In the current climate, immigration is an unavoidable topic. As the world seems to get smaller, with people moving more freely and countries in general becoming more diverse, it is bound to come up as a discussion point. However, for me, it seems to be something that people discuss in a more negative manner. I see this particularly reflected on social media and through the Internet, always there to give us the most radical views at the click of a button.
I get compositions handed in from students stating it makes them feel nervous to hear languages they don’t understand spoken on the street, that there are neighbourhoods becoming overrun with immigrants. I have heard this a million times over in the UK – the typical, usual complaint that at one point I thought might have had some truth in it. Being pressured by the news, social media, peers, and general public opinion means you form a one-sided opinion that generally only reflects a small part of the issue.
The message, at least to me, is clear – the word ‘immigrant’ isn’t usually used to describe someone from a wealthy, majority ‘white’ country. Whilst reading what one of my students was writing about immigrants – that they have to get a visa to come here, that they speak their own language in the street, that they take over neighbourhoods, I had to stop myself from writing that I didn’t need a visa to come here, and I was still an immigrant. That I spoke my language in the street, and nobody cared. In fact, they encouraged me to speak in it. They spoke back to me in it. They urged me to speak in it to them, so they could hear me use it, and practise it. I had to fight from writing that large areas in the city have become overrun by English speakers, too, but nobody minds. Nobody cares.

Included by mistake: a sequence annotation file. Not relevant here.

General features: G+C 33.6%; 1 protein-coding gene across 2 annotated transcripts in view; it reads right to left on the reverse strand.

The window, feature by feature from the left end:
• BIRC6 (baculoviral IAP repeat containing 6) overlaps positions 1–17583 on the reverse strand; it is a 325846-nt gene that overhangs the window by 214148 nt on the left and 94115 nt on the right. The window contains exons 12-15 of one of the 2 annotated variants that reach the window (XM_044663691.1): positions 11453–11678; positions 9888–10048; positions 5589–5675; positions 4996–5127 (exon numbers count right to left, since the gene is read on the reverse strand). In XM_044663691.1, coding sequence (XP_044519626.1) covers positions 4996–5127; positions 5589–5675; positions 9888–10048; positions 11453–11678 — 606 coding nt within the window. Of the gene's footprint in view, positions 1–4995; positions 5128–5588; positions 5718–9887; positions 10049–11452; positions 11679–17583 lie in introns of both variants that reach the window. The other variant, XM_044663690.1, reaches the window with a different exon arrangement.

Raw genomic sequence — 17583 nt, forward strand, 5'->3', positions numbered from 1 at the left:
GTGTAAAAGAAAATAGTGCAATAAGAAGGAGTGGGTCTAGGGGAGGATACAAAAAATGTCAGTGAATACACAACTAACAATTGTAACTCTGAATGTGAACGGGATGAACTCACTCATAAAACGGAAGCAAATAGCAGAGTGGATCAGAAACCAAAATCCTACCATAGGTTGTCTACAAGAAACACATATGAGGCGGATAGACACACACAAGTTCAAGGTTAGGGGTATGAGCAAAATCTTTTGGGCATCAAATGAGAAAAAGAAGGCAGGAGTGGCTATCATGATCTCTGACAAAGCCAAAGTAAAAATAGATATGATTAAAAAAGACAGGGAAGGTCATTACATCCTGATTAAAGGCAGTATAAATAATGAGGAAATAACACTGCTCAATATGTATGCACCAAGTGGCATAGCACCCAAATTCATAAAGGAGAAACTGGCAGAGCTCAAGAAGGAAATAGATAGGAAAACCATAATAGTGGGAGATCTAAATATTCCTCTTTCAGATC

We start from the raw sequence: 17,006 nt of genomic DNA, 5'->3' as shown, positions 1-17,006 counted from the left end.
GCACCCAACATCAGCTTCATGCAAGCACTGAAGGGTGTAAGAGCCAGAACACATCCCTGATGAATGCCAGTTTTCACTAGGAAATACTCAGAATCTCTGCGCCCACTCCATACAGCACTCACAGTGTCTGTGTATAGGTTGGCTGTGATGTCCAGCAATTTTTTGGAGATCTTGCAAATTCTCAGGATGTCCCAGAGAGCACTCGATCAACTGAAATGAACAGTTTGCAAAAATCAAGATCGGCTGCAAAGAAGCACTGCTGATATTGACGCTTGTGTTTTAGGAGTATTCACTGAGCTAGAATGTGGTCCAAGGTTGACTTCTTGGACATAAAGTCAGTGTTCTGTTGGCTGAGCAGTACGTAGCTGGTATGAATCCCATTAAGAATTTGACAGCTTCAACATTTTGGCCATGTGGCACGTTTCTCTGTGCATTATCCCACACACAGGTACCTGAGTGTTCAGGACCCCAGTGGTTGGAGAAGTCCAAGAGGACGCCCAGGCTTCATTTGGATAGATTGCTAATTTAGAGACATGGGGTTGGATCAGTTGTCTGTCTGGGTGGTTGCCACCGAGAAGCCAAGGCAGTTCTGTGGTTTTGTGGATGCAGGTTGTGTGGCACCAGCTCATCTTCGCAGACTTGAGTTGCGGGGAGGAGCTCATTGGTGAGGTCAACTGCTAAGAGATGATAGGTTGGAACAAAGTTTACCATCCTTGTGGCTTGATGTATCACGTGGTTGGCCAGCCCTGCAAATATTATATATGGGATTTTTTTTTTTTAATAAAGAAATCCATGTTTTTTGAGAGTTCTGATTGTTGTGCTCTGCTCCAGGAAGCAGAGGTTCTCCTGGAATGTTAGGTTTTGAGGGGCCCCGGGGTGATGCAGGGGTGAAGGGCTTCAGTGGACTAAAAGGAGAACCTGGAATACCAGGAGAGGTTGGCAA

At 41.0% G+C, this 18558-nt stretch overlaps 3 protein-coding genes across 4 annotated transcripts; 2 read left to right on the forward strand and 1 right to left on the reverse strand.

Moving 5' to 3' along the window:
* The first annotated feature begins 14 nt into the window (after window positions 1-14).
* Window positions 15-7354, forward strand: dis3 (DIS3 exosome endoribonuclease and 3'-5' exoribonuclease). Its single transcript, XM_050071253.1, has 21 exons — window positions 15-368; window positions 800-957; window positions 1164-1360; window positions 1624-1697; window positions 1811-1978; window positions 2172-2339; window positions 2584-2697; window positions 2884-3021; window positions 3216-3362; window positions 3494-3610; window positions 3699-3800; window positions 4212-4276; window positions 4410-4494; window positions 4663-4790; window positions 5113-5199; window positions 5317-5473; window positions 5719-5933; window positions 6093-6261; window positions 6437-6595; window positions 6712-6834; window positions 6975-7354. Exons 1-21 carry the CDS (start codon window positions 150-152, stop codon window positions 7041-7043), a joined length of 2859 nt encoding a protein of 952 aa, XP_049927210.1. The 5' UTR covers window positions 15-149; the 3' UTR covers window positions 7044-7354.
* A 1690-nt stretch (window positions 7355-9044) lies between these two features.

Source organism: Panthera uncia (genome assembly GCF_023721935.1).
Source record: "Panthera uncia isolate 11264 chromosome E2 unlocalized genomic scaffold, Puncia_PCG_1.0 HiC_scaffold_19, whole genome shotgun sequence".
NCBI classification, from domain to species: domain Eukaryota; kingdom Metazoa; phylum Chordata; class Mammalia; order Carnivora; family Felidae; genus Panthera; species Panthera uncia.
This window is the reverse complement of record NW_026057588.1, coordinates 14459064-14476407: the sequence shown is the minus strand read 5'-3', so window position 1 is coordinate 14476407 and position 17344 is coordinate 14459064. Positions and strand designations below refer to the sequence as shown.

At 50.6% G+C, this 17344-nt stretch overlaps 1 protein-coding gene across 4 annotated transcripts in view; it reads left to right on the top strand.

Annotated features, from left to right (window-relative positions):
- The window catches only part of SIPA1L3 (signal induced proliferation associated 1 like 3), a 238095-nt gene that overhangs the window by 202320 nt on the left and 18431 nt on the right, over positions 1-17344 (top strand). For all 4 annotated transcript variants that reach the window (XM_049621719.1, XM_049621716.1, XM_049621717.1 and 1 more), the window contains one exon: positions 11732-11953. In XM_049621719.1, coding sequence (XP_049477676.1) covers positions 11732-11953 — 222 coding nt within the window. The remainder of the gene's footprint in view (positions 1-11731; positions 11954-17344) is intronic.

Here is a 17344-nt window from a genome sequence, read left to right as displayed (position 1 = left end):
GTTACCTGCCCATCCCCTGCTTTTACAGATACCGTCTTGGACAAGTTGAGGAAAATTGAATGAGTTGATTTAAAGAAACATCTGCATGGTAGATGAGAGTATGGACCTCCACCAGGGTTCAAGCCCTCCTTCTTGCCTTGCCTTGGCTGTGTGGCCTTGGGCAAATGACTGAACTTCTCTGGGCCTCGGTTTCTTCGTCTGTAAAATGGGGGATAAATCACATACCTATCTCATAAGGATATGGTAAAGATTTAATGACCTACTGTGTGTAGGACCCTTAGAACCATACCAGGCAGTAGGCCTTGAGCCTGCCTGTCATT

After reading so much about immigration, and hearing so many people complain about what it is doing to their culture, their traditions, and so on, I wanted to write about what it is like to be an immigrant – because it is what I am, even if people don’t seem to want to give me that title.
General Public Opinion #1 – Immigrants Should Learn the Language of the Host Country
I totally agree with this statement. However, I don’t agree with people’s expectations. They seem to think that if a person comes to another country, they should be fluent in the language already and not have any problems with bureaucracy, filling in forms, conversing with the doctor, and all the kinds of things absolutely necessary to become a citizen in the host country. I’ll say this for the UK – I think it is brilliant that they translate government forms and informative leaflets. I don’t think doctors and the like should have to translate, but at least written information can be clear for the reader. The fine print is hard. It’s not translated here, and while I do speak Spanish, I come over weak-kneed when faced with my tax rebate form. I have absolutely no idea what to do with it (Spanish forms are notoriously hard). I’d give up a month’s pay just to have all my forms translated. It doesn’t mean I don’t want to speak the language, it just means I want to understand every little detail.
General Public Opinion #2 – It Unnerves Me to Hear Immigrants Speaking Their Language in the Street
What do you want them to speak to each other in? Can you imagine going home to your parents now, and speaking to them in Czech? Of course not. You can’t change the language you’ve spoken to each other in since day one, and nor should you have to. You want to stop people communicating? As long as they speak to you in the language of your country, why should you care? It doesn’t affect you in the slightest. Learning a language is a slow, complex process. I’m trying very hard, and after three years I still struggle. I speak to my friends in English. I always will. I speak to the Spanish and Catalans in Spanish (something that every Brit expat SHOULD be doing, but that’s another matter). I am not going to switch to incorrect, pidgin Spanish when speaking with my friends just to make you feel that one bit better.
General Public Opinion #3 – Immigrants Take Our Jobs